PRAGUE (Reuters) - Shortages of medical staff are threatening a widely-watched scheme to test nearly all of Slovakia’s 5.5 million-strong population for COVID-19 this weekend, the prime minister said on Friday.
The premier, Igor Matovic, called for a last push to make it work. President Zuzana Caputova, who had voiced reservations about the plan, called on authorities to step back and ease pressure on people to participate.
The nationwide programme - which has drawn attention from countries trying to find ways to fight a resurgence of infections across Europe - is voluntary. But anyone without evidence of a negative result will have to go into lockdown next week.
Matovic has said it will identify a large proportion of infected people, slow the spread of the epidemic and help avoid wider restrictions.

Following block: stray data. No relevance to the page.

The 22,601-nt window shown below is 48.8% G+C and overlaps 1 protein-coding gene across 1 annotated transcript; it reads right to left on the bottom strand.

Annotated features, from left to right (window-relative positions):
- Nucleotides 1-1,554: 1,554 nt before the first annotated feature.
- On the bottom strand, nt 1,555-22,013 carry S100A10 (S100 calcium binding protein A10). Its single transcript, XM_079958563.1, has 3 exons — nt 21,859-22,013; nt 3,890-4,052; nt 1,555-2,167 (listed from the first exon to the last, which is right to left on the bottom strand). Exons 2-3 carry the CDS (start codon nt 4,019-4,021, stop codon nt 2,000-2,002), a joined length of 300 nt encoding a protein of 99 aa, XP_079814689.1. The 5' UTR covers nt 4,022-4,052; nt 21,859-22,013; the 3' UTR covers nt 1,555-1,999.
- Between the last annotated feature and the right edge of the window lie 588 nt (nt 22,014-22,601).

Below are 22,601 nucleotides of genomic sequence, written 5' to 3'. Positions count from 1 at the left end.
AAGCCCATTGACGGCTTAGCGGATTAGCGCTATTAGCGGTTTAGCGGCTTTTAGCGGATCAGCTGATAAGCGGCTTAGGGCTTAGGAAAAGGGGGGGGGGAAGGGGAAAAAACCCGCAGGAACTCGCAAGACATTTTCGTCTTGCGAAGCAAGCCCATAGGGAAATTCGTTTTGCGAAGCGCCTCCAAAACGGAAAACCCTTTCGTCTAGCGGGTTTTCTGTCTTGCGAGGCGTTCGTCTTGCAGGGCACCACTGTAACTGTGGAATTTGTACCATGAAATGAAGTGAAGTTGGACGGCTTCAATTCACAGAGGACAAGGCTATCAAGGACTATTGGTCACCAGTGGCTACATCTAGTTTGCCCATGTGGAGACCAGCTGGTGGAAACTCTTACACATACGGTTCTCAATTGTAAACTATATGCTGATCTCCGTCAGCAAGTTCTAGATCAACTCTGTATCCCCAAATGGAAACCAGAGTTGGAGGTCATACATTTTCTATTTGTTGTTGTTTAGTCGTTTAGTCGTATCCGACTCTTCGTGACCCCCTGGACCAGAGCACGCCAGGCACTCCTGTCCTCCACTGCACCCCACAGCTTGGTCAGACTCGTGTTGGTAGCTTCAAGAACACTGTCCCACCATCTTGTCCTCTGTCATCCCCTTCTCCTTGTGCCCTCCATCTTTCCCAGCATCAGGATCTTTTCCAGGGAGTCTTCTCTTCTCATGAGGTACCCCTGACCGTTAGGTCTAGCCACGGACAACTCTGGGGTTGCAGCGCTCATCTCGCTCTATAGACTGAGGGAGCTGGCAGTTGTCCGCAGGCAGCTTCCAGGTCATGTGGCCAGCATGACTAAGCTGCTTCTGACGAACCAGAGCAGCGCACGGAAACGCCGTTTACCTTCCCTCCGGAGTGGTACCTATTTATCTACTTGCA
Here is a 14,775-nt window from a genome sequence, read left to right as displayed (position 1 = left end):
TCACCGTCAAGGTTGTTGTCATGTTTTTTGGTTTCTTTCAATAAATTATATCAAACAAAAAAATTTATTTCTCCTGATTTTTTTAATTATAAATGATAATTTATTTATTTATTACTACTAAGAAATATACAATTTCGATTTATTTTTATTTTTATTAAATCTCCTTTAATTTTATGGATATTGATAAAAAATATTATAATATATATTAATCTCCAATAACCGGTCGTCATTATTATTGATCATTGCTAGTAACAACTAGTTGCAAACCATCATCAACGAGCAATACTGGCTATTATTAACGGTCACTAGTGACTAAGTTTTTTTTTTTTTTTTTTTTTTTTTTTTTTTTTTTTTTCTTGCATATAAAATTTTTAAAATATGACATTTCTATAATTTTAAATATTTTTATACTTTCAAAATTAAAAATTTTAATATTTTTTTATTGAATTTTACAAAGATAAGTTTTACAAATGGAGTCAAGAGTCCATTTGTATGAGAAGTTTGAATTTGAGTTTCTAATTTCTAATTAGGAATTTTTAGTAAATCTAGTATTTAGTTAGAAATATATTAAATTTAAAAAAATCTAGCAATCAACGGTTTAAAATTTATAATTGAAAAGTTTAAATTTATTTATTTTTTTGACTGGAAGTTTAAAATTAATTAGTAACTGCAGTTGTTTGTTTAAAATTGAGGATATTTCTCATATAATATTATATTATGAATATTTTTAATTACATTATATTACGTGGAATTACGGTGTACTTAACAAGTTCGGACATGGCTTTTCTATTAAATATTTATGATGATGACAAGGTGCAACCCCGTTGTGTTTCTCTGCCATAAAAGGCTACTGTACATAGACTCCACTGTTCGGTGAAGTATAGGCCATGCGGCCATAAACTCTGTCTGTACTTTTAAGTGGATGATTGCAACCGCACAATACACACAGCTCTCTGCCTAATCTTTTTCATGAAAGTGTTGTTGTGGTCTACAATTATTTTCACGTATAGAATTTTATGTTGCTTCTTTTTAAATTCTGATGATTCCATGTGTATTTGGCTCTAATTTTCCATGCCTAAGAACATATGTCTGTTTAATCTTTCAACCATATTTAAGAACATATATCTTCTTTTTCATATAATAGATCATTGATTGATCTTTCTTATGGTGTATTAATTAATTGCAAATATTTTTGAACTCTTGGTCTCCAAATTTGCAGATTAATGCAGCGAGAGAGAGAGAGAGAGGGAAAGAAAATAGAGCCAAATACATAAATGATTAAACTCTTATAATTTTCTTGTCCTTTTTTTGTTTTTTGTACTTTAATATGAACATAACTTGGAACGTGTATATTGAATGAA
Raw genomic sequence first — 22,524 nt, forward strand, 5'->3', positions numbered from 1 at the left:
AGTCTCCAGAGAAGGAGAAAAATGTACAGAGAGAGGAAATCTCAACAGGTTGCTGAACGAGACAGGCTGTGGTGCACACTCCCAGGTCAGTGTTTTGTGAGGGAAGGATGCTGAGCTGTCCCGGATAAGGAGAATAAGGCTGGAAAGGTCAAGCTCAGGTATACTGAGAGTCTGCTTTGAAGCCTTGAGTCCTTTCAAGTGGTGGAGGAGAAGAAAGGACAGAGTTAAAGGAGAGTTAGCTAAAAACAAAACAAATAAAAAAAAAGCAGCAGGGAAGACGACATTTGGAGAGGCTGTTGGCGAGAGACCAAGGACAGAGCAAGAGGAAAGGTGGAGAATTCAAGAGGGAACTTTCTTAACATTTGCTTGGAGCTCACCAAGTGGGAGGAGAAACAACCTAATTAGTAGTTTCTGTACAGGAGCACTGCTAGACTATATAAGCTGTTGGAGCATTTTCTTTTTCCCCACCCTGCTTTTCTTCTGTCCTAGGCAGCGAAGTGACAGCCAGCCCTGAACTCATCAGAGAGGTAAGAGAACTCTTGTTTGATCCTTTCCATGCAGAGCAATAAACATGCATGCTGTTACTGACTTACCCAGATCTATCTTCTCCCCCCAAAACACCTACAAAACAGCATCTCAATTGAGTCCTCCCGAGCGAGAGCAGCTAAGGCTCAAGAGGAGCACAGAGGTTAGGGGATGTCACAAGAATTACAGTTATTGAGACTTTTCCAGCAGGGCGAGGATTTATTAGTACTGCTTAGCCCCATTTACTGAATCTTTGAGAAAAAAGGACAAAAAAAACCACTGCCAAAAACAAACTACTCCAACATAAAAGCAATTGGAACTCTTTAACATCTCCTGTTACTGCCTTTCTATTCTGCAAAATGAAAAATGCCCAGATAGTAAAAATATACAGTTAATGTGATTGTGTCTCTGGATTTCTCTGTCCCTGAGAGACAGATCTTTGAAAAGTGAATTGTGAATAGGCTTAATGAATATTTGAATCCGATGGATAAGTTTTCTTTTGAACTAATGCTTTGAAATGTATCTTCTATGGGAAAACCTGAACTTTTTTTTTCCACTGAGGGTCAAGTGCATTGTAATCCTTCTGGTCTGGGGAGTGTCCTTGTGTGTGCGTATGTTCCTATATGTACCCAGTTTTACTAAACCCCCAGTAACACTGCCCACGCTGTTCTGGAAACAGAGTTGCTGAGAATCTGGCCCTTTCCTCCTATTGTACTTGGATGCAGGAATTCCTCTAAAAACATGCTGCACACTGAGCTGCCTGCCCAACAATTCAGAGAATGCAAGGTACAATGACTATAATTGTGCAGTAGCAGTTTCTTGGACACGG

But he said on Friday more than a third of testing teams did not have enough personnel.
“Let’s show ... that in this decisive moment we can pull together and make this,” he said in a post on Facebook. “Otherwise the only thing that remains in our hands is a total lockdown.”
The govenrment has already offered medics a 500-euro ($590) bonus on top of earlier agreed compensation if they work this weekend.
The plan is to use antigen tests that can return results within 15-30 minutes but are less accurate than standard PCR tests. Young children are exempt.
President Zuzana Caputova said it was now clear that hundreds of thousands of people would not have access to the tests.
“I demand an end to the division of people into those who have a pass to freedom and the others who have not managed to be tested,” she said.
The country has recorded 55,091 COVID-19 cases and 212 deaths, with a sharp acceleration in recent weeks.
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Reporting by Jan Lopatka, Editing by Michael Kahn and Andrew Heavens
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